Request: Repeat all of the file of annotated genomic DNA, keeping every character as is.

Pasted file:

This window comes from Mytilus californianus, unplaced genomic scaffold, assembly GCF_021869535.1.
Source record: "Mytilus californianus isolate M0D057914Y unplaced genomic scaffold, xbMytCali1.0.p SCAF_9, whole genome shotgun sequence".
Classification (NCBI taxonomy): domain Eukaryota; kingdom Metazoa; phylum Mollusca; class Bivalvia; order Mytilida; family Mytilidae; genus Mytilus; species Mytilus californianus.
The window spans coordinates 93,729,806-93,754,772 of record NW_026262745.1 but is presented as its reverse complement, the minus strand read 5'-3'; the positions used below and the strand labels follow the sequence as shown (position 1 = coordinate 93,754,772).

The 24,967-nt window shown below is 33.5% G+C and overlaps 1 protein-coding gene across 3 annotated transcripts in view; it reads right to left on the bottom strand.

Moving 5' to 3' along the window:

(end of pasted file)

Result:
This window comes from Mytilus californianus, unplaced genomic scaffold, assembly GCF_021869535.1.
Source record: "Mytilus californianus isolate M0D057914Y unplaced genomic scaffold, xbMytCali1.0.p SCAF_9, whole genome shotgun sequence".
Classification (NCBI taxonomy): domain Eukaryota; kingdom Metazoa; phylum Mollusca; class Bivalvia; order Mytilida; family Mytilidae; genus Mytilus; species Mytilus californianus.
The window spans coordinates 93,729,806-93,754,772 of record NW_026262745.1 but is presented as its reverse complement, the minus strand read 5'-3'; the positions used below and the strand labels follow the sequence as shown (position 1 = coordinate 93,754,772).

The 24,967-nt window shown below is 33.5% G+C and overlaps 1 protein-coding gene across 3 annotated transcripts in view; it reads right to left on the bottom strand.

Moving 5' to 3' along the window: